Derivatives and Hedging Activities. We use derivative financial instruments as a risk management tool to hedge the Company’s exposure to changes in interest rates, not for speculative purposes. On occasion, we have used interest rate swaps and interest rate lock agreements to manage interest rate risk associated with our fixed and floating-rate borrowings. Forward contracts on various foreign currencies have been used to manage the foreign currency exchange rate risk of certain firm commitments denominated in foreign currencies. We recognize all derivatives on the balance sheet at fair value. Derivative valuations reflect the value of the instrument including material amounts associated with counterparty risk.
Fair Value Hedges. In conjunction with our November 2009 sale of five-year Senior Notes, we entered into five-year interest rate swaps, designated as fair value hedges, which convert the debt’s fixed interest rate to a variable rate. These swaps involve the receipt of fixed rate amounts for floating interest rate payments over the life of the swaps without exchange of the underlying principal amount. Changes in the fair value of the interest rate swaps offset changes in the fair value of the fixed-rate Senior Notes they hedge due to changes in the designated benchmark interest rate and are recorded in interest expense. The fair value of these interest rate swaps was an asset of $4.4 million and $6.0 million at March 31, 2014 and December 31, 2013, respectively, and was recorded in other long-term assets on our Consolidated Balance Sheets.
Fair Value Measurements. Fair value is determined based on the assumptions marketplace participants use in pricing the asset or liability. We use a three level fair value hierarchy to prioritize the inputs used in valuation techniques between observable inputs that reflect quoted prices in active markets, inputs other than quoted prices with observable market data and unobservable data (e.g., a company’s own data).
The following table presents items measured at fair value on a recurring basis:
(1) The fair value of our interest rate swaps, which are designated as fair value hedges, and our notes, due in 2014, are based on the present value of expected future cash flows using zero coupon rates and are classified within Level 2 of the fair value hierarchy.
(2) We maintain deferred compensation plans that allow for certain management employees to defer the receipt of compensation (such as salary, incentive compensation and commissions) until a later date based on the terms of the plan. The liability representing benefits accrued for plan participants is valued at the quoted market prices of the participants’ investment elections. The asset consists of mutual funds reflective of the partcipants’ investment selections and is valued at daily quoted market prices.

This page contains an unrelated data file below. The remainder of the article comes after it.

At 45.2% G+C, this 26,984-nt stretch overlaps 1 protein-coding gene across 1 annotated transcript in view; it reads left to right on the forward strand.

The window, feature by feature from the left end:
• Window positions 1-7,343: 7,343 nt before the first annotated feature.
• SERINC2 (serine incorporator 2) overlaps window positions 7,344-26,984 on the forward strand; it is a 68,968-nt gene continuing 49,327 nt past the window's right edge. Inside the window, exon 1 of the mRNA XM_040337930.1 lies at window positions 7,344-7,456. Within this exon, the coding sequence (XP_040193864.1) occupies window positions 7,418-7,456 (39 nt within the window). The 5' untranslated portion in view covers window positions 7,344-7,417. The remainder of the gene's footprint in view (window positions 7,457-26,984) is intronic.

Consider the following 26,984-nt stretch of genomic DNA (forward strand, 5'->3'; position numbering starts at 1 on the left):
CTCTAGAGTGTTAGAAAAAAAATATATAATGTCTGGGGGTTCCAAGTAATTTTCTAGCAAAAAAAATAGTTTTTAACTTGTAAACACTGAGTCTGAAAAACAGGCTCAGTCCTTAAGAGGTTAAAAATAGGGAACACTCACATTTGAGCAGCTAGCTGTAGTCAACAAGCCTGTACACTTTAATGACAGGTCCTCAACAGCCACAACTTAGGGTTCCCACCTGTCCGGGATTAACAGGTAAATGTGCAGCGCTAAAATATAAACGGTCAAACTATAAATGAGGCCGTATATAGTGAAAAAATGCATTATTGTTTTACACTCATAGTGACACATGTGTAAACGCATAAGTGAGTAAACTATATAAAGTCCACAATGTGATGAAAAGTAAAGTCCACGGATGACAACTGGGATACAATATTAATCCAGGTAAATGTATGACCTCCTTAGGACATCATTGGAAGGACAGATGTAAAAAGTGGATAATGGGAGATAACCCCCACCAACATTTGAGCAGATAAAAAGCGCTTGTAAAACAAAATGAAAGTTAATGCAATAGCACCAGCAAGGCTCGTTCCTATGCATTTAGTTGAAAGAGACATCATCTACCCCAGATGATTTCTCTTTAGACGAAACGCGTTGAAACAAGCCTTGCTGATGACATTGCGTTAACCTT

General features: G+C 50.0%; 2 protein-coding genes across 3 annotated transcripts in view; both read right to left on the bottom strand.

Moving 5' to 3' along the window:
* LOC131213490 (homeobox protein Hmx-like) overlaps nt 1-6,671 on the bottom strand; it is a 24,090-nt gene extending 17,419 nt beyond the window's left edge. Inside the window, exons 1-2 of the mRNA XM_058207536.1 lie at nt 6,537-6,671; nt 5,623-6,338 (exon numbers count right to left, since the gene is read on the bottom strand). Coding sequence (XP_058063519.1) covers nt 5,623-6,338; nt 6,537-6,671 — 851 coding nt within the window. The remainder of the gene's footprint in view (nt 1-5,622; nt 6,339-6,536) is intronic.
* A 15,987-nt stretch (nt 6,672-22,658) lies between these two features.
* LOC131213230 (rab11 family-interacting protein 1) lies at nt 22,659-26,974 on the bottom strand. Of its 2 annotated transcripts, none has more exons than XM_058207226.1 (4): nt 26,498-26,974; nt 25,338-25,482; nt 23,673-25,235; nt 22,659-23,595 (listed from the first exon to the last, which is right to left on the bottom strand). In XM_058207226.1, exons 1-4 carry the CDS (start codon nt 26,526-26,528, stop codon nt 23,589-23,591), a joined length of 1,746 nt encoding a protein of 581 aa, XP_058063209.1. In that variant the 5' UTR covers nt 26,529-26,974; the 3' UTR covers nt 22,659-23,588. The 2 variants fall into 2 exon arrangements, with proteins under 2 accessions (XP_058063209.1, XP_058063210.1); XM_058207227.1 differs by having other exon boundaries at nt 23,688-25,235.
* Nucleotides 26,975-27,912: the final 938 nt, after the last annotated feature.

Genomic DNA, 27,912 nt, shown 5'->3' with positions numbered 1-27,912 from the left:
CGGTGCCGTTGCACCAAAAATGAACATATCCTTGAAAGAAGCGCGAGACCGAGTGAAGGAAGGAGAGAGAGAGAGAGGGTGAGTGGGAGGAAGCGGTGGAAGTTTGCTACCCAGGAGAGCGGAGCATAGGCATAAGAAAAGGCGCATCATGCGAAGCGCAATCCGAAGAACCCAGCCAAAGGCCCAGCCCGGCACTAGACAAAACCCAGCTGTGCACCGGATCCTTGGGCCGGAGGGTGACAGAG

Variable Interest Entities. We hold interests in certain entities, including credit data and information solutions ventures, that are considered variable interest entities, or VIEs. These variable interests relate to ownership interests that require financial support for these entities. Our investments related to these VIEs totaled $18.3 million at March 31, 2014, representing our maximum exposure to loss. We are not the primary beneficiary and are not required to consolidate any of these VIEs.
Other Assets. Other assets on our Consolidated Balance Sheets primarily represents our investment in unconsolidated affiliates, our cost method investment in Boa Vista Servicos (“BVS”), interest rate swaps, assets related to life insurance policies covering certain officers of the Company, and employee benefit trust assets. Our investment in BVS, which represents a 15% equity interest in BVS, was valued at 90 million Brazilian Reais ($39.8 million and $38.2 million at March 31, 2014 and December 31, 2013, respectively) and is accounted for using the cost method. The estimated fair value of the investment approximates carrying value at March 31, 2014.
Impairment of Cost Method Investment. We monitor the status of our cost method investment in order to determine if conditions exist or events and circumstances indicate that it may be impaired in that its carrying amount may exceed the fair value of the investment. Significant factors that are considered that could be indicative of an impairment include: changes in business strategy, market conditions, underperformance relative to historical or expected future operating results; and negative industry or economic trends. If potential indicators of impairment exist, we estimate the fair value of the investment using a combination of a discounted cash flow analysis and an evaluation of EBITDA and transaction multiples for comparable companies. If the carrying value of the investment exceeds the estimated fair value, an impairment loss is recorded based on the amount by which the investment’s carrying amount exceeds its fair value. We recorded an impairment of our cost method investment in 2013. See Note 2 of the Notes to Consolidated Financial Statements in our 2013 Form 10-K for further discussion.